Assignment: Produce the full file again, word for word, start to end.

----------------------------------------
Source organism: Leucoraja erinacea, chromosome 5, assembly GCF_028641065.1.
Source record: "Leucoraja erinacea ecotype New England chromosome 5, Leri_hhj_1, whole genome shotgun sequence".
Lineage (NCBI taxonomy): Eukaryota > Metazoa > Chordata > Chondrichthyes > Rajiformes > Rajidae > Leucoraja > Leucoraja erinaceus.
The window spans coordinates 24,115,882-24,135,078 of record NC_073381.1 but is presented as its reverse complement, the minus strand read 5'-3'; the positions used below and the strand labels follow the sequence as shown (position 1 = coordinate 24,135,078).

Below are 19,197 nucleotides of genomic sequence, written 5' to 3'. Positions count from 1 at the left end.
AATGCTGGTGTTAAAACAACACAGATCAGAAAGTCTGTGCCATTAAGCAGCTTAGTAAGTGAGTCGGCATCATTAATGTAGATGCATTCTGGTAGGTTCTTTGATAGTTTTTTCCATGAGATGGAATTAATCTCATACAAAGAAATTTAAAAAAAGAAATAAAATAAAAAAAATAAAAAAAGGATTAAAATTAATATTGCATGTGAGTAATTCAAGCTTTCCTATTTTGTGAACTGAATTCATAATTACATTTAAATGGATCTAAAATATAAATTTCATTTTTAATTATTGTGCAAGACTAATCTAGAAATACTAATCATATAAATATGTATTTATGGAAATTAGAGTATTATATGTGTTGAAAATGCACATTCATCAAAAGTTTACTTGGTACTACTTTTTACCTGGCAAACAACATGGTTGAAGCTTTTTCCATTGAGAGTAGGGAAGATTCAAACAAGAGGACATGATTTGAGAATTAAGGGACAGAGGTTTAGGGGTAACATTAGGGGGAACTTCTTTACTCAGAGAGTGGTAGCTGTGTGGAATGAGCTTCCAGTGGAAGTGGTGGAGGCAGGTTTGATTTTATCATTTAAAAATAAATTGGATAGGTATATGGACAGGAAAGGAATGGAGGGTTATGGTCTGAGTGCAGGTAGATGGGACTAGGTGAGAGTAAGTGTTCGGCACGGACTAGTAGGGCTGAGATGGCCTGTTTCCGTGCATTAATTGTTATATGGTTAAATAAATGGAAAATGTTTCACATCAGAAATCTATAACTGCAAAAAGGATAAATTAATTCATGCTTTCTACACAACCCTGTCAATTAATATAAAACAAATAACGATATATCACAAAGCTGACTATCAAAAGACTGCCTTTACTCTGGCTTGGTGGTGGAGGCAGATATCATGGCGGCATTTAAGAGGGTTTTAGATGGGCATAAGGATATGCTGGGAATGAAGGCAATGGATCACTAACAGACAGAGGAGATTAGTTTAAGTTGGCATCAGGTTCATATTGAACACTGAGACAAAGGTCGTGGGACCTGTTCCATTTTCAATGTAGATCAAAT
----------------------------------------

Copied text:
Source organism: Leucoraja erinacea, chromosome 5, assembly GCF_028641065.1.
Source record: "Leucoraja erinacea ecotype New England chromosome 5, Leri_hhj_1, whole genome shotgun sequence".
Lineage (NCBI taxonomy): Eukaryota > Metazoa > Chordata > Chondrichthyes > Rajiformes > Rajidae > Leucoraja > Leucoraja erinaceus.
The window spans coordinates 24,115,882-24,135,078 of record NC_073381.1 but is presented as its reverse complement, the minus strand read 5'-3'; the positions used below and the strand labels follow the sequence as shown (position 1 = coordinate 24,135,078).

Below are 19,197 nucleotides of genomic sequence, written 5' to 3'. Positions count from 1 at the left end.
AATGCTGGTGTTAAAACAACACAGATCAGAAAGTCTGTGCCATTAAGCAGCTTAGTAAGTGAGTCGGCATCATTAATGTAGATGCATTCTGGTAGGTTCTTTGATAGTTTTTTCCATGAGATGGAATTAATCTCATACAAAGAAATTTAAAAAAAGAAATAAAATAAAAAAAATAAAAAAAGGATTAAAATTAATATTGCATGTGAGTAATTCAAGCTTTCCTATTTTGTGAACTGAATTCATAATTACATTTAAATGGATCTAAAATATAAATTTCATTTTTAATTATTGTGCAAGACTAATCTAGAAATACTAATCATATAAATATGTATTTATGGAAATTAGAGTATTATATGTGTTGAAAATGCACATTCATCAAAAGTTTACTTGGTACTACTTTTTACCTGGCAAACAACATGGTTGAAGCTTTTTCCATTGAGAGTAGGGAAGATTCAAACAAGAGGACATGATTTGAGAATTAAGGGACAGAGGTTTAGGGGTAACATTAGGGGGAACTTCTTTACTCAGAGAGTGGTAGCTGTGTGGAATGAGCTTCCAGTGGAAGTGGTGGAGGCAGGTTTGATTTTATCATTTAAAAATAAATTGGATAGGTATATGGACAGGAAAGGAATGGAGGGTTATGGTCTGAGTGCAGGTAGATGGGACTAGGTGAGAGTAAGTGTTCGGCACGGACTAGTAGGGCTGAGATGGCCTGTTTCCGTGCATTAATTGTTATATGGTTAAATAAATGGAAAATGTTTCACATCAGAAATCTATAACTGCAAAAAGGATAAATTAATTCATGCTTTCTACACAACCCTGTCAATTAATATAAAACAAATAACGATATATCACAAAGCTGACTATCAAAAGACTGCCTTTACTCTGGCTTGGTGGTGGAGGCAGATATCATGGCGGCATTTAAGAGGGTTTTAGATGGGCATAAGGATATGCTGGGAATGAAGGCAATGGATCACTAACAGACAGAGGAGATTAGTTTAAGTTGGCATCAGGTTCATATTGAACACTGAGACAAAGGTCGTGGGACCTGTTCCATTTTCAATGTAGATCAAAT